The public has a chance to make suggestions for the preservation of a historic black landmark in Wake Forest on Wednesday.
In the wake of last month’s vote by the Wake Forest Board of Commissioners to start proceedings to make the Ailey Young House a historic landmark, the town’s Historic Preservation Committee will give information on the site and seek feedback from residents to guide its preservation efforts. The public forum is from 7 to 8 p.m. at the Wake Forest Town Hall.
Local history buffs are celebrating – and encouraging residents to turn out for the forum.
“The town of Wake Forest is preserving all they have left of the post-Civil War history of African-Americans in Wake Forest, and it is a thrilling, thrilling event,” area historian Ruth Little said.
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Built in 1875, the Ailey Young House was a boarding house that acted as a stepping stone for freed slaves just after the Civil War. The house is the oldest post-Civil War landmark associated with the town’s black residents, Little said.
A fire about 15 years ago blackened the interior and collapsed the floor on one side. The house was boarded up in the 1990s to prevent further damage. Until recently, the house was nearly invisible from the road, hidden in thick forest.
In January, town staff spent days clearing trees and underbrush to make the house visible from North White Street and less attractive for the vandalism and illicit drinking that has plagued it in the past.
Sending a report on the site to the N.C. State Historic Preservation Office is the first step in getting the house declared a historic landmark. While staff begins work on that report, the town wants to educate residents and hear their opinions on preservation, particularly from those living in the East End neighborhood around the site.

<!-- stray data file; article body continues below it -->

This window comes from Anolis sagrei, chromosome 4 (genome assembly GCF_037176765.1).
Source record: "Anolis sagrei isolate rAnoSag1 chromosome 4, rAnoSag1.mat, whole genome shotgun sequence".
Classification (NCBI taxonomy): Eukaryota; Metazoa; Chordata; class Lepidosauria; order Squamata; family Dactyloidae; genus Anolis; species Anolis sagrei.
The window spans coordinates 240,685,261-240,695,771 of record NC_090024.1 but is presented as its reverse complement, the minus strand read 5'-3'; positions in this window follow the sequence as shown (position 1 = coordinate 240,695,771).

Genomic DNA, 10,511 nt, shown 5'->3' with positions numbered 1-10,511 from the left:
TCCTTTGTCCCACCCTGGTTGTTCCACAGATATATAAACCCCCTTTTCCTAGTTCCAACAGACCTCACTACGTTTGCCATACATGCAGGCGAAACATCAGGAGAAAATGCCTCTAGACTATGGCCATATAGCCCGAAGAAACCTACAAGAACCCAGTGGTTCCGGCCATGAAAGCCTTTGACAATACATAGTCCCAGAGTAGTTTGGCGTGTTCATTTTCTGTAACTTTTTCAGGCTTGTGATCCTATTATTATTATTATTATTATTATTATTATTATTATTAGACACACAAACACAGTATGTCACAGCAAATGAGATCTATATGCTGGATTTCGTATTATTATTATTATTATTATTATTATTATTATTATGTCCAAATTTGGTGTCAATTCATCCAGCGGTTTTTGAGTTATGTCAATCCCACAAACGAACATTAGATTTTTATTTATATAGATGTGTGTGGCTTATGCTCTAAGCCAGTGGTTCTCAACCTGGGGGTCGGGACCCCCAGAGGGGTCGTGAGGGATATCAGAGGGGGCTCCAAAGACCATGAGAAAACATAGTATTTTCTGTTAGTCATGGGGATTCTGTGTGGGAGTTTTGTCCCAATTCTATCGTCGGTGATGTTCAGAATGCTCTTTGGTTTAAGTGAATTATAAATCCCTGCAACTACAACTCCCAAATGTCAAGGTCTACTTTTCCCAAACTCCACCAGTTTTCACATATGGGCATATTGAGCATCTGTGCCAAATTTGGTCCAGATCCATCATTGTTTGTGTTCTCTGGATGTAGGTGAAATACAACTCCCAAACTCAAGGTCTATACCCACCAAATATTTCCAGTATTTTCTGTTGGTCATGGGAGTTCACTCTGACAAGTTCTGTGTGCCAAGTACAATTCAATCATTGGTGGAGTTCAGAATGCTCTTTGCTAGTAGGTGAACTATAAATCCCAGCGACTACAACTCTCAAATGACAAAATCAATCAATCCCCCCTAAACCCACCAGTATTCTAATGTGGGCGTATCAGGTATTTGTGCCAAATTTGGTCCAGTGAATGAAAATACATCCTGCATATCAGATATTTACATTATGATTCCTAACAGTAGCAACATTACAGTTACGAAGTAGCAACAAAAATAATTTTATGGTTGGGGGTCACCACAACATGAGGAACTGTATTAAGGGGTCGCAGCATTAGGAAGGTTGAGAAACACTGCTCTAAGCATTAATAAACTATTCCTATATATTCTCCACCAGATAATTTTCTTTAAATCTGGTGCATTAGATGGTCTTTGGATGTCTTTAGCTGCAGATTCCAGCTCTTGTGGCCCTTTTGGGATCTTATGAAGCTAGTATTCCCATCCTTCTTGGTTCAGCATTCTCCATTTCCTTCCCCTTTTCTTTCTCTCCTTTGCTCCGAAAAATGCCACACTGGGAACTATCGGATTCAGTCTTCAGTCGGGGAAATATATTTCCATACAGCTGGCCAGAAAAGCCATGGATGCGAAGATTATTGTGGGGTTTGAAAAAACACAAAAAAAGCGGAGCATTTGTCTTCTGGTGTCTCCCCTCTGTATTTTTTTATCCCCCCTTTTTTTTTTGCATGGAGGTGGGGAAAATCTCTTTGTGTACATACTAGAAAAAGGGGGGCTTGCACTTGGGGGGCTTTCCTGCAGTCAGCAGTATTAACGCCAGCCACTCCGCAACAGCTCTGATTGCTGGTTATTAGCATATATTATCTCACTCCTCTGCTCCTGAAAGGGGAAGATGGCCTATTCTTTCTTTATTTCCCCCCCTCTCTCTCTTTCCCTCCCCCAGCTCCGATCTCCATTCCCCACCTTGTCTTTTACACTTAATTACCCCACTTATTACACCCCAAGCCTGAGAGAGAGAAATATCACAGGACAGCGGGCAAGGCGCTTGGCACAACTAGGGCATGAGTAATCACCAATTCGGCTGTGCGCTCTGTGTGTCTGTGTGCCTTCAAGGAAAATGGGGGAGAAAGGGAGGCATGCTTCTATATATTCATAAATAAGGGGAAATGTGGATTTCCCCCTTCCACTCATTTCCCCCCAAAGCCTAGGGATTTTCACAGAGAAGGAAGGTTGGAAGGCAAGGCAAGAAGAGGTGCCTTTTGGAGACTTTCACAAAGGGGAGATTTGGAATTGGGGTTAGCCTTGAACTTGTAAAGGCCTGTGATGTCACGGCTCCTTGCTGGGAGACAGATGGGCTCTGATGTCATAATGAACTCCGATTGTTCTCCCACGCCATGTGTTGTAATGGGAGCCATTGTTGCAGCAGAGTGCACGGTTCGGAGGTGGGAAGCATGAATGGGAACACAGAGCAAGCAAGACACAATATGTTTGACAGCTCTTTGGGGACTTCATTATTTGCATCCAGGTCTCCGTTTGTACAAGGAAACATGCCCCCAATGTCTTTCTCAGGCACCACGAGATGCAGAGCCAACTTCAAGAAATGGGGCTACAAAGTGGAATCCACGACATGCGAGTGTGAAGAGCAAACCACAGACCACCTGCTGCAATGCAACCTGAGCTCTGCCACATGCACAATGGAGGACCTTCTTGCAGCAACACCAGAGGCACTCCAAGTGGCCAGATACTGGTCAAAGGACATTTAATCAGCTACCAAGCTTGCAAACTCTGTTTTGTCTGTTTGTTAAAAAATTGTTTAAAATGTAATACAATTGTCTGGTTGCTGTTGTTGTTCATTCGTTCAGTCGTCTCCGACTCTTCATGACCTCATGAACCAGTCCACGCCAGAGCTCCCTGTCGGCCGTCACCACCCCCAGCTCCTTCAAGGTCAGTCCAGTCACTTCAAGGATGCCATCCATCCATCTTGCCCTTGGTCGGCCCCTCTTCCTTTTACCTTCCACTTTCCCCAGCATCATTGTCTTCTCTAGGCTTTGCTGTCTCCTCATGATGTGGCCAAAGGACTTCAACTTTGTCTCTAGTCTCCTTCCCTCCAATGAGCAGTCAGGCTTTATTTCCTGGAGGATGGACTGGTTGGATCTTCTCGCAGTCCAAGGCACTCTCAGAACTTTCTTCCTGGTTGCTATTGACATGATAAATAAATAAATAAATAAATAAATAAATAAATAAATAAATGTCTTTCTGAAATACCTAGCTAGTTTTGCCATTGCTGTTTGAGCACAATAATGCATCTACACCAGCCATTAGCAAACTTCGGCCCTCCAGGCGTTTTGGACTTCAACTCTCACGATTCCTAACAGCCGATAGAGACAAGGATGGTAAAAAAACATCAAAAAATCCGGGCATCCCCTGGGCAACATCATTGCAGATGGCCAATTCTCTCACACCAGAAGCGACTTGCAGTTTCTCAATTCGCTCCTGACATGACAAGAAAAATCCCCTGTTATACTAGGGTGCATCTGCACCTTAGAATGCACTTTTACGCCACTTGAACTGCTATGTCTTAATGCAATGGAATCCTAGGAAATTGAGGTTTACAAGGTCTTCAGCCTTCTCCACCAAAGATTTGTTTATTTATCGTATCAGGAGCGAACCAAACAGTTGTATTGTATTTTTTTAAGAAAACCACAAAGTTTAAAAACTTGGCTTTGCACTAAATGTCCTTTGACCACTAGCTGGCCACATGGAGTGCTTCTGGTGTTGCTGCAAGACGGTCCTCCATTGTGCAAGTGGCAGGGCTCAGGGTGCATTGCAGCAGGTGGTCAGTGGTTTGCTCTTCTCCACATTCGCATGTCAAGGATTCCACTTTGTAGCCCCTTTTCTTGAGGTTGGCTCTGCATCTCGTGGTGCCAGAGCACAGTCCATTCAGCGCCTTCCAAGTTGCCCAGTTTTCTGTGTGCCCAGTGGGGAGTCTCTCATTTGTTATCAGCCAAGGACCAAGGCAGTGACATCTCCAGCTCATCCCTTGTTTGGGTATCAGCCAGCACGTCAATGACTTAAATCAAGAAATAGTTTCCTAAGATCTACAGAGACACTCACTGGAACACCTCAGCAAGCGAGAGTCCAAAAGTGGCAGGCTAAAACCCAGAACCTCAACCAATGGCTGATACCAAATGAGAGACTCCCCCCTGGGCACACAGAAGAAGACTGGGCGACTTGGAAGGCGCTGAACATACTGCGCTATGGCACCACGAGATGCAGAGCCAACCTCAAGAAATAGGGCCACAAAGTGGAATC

The town hopes to replace the floor, roof and burned-out interior portions of the building, as well as add a front porch to restore the house to its original architecture. Town senior planner Agnes Wanman hopes to stabilize the house enough to allow visitors to walk inside, with signs to educate them on the story of the building and its former residents, modeled after the historic buildings in Wake Forest’s Joyner Park.
A preliminary estimate from local contractors puts the total cost of the work around $70,000. The Preservation Commission of Wake Forest has pledged $5,000 from its Christmas Historic Home Tour to help. Once the landmark designation goes through, much fundraising will be necessary, Wanman said.
After the report is sent, the historic landmark declaration process is a protracted one. The State Historic Preservation Office has 30 days to make comments on the report, then must hold a public hearing. If the office makes a positive recommendation to the Wake Forest Board of Commissioners, the board then must hold a public hearing of its own before making a decision. The process takes about 10 weeks after the initial report is sent, Wanman said.
That would land the official designation right around the time of the town’s annual cemetery tour in May – the original goal for getting the house presentable.
Though it is currently in disrepair, the house was likely one of a row of duplexes built by Wake Forest College professor William Simmons for black families. It shows the living conditions of free blacks in that period, Little said – post-slavery, but not yet owning property.
After Simmons’ death, his wife subdivided the property and sold it to local black families, serving as the foundation for the black East End neighborhood, Little said. The house’s namesake established the first black school in Wake Forest. All of the original buildings have been torn down – except for this house.
“It’s not just some old house that’s in the woods,” Wanman said.